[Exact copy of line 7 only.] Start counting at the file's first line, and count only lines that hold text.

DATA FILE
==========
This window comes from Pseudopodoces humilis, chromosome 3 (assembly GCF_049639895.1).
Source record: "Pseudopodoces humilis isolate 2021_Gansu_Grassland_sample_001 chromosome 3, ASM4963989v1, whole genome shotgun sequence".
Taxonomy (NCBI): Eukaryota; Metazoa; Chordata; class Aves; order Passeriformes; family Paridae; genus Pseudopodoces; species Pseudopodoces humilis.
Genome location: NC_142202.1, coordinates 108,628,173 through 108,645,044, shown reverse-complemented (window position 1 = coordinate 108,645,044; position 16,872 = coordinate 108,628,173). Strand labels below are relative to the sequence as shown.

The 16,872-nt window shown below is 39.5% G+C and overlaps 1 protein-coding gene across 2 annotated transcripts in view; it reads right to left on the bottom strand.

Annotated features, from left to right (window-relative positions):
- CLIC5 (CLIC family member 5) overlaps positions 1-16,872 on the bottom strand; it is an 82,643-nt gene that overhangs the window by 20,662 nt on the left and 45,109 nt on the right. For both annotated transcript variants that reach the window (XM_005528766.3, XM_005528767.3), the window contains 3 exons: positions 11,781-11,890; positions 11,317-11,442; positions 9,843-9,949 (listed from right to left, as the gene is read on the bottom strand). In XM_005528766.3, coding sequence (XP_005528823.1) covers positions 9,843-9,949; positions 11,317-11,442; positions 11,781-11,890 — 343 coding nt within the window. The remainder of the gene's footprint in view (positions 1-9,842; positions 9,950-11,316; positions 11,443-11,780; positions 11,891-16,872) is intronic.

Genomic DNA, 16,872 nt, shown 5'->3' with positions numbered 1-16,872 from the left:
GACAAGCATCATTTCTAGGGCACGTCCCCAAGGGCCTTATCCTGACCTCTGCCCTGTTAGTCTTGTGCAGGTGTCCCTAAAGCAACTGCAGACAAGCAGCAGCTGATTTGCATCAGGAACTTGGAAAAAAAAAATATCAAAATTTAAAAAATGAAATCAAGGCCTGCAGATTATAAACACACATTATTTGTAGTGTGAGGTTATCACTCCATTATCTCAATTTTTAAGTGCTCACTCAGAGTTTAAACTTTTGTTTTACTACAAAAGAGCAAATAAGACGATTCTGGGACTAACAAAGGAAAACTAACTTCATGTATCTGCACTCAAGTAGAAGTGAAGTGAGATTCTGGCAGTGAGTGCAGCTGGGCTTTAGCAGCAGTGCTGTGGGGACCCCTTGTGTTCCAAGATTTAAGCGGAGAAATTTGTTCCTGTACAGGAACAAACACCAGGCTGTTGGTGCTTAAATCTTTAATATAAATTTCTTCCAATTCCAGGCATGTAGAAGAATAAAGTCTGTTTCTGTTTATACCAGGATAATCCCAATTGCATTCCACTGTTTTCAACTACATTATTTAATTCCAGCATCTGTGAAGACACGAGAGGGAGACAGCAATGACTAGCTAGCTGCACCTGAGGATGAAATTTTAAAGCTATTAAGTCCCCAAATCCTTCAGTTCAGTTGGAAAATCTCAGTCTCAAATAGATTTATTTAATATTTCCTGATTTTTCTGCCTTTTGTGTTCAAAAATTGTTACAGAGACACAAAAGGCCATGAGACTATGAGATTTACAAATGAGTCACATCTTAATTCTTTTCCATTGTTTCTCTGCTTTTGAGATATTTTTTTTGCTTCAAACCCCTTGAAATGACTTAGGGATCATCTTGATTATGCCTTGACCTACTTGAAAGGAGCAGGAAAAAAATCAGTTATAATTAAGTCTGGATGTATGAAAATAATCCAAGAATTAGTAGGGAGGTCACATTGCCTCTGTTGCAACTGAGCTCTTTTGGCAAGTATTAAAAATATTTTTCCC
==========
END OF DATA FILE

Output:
- CLIC5 (CLIC family member 5) overlaps positions 1-16,872 on the bottom strand; it is an 82,643-nt gene that overhangs the window by 20,662 nt on the left and 45,109 nt on the right. For both annotated transcript variants that reach the window (XM_005528766.3, XM_005528767.3), the window contains 3 exons: positions 11,781-11,890; positions 11,317-11,442; positions 9,843-9,949 (listed from right to left, as the gene is read on the bottom strand). In XM_005528766.3, coding sequence (XP_005528823.1) covers positions 9,843-9,949; positions 11,317-11,442; positions 11,781-11,890 — 343 coding nt within the window. The remainder of the gene's footprint in view (positions 1-9,842; positions 9,950-11,316; positions 11,443-11,780; positions 11,891-16,872) is intronic.